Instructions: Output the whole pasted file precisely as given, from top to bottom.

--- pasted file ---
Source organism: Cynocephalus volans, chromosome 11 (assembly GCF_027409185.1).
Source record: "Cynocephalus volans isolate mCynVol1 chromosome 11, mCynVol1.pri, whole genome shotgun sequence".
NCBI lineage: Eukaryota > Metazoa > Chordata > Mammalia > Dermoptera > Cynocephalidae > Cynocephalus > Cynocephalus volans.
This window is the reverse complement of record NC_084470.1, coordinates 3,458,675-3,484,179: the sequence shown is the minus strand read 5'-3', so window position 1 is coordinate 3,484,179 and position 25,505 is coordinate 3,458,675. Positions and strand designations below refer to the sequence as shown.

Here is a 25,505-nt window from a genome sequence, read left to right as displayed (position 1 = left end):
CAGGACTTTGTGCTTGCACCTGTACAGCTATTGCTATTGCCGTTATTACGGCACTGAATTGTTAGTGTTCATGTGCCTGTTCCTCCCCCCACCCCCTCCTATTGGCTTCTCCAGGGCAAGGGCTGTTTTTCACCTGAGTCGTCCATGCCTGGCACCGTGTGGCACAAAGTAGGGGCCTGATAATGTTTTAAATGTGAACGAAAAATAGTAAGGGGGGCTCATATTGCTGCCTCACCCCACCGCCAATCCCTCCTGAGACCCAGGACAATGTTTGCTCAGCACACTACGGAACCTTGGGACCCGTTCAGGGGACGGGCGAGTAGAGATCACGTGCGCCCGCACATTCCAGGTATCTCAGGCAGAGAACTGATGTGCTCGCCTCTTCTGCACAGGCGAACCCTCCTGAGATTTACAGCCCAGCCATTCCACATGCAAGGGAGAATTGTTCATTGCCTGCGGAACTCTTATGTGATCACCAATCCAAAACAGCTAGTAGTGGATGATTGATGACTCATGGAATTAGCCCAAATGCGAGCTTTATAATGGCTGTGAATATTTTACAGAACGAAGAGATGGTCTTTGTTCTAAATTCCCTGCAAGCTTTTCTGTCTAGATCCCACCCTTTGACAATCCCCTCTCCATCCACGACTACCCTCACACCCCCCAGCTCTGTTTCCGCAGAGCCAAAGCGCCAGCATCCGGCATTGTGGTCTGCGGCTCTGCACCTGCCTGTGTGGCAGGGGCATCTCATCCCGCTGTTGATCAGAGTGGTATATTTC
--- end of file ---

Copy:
Source organism: Cynocephalus volans, chromosome 11 (assembly GCF_027409185.1).
Source record: "Cynocephalus volans isolate mCynVol1 chromosome 11, mCynVol1.pri, whole genome shotgun sequence".
NCBI lineage: Eukaryota > Metazoa > Chordata > Mammalia > Dermoptera > Cynocephalidae > Cynocephalus > Cynocephalus volans.
This window is the reverse complement of record NC_084470.1, coordinates 3,458,675-3,484,179: the sequence shown is the minus strand read 5'-3', so window position 1 is coordinate 3,484,179 and position 25,505 is coordinate 3,458,675. Positions and strand designations below refer to the sequence as shown.

Here is a 25,505-nt window from a genome sequence, read left to right as displayed (position 1 = left end):
CAGGACTTTGTGCTTGCACCTGTACAGCTATTGCTATTGCCGTTATTACGGCACTGAATTGTTAGTGTTCATGTGCCTGTTCCTCCCCCCACCCCCTCCTATTGGCTTCTCCAGGGCAAGGGCTGTTTTTCACCTGAGTCGTCCATGCCTGGCACCGTGTGGCACAAAGTAGGGGCCTGATAATGTTTTAAATGTGAACGAAAAATAGTAAGGGGGGCTCATATTGCTGCCTCACCCCACCGCCAATCCCTCCTGAGACCCAGGACAATGTTTGCTCAGCACACTACGGAACCTTGGGACCCGTTCAGGGGACGGGCGAGTAGAGATCACGTGCGCCCGCACATTCCAGGTATCTCAGGCAGAGAACTGATGTGCTCGCCTCTTCTGCACAGGCGAACCCTCCTGAGATTTACAGCCCAGCCATTCCACATGCAAGGGAGAATTGTTCATTGCCTGCGGAACTCTTATGTGATCACCAATCCAAAACAGCTAGTAGTGGATGATTGATGACTCATGGAATTAGCCCAAATGCGAGCTTTATAATGGCTGTGAATATTTTACAGAACGAAGAGATGGTCTTTGTTCTAAATTCCCTGCAAGCTTTTCTGTCTAGATCCCACCCTTTGACAATCCCCTCTCCATCCACGACTACCCTCACACCCCCCAGCTCTGTTTCCGCAGAGCCAAAGCGCCAGCATCCGGCATTGTGGTCTGCGGCTCTGCACCTGCCTGTGTGGCAGGGGCATCTCATCCCGCTGTTGATCAGAGTGGTATATTTC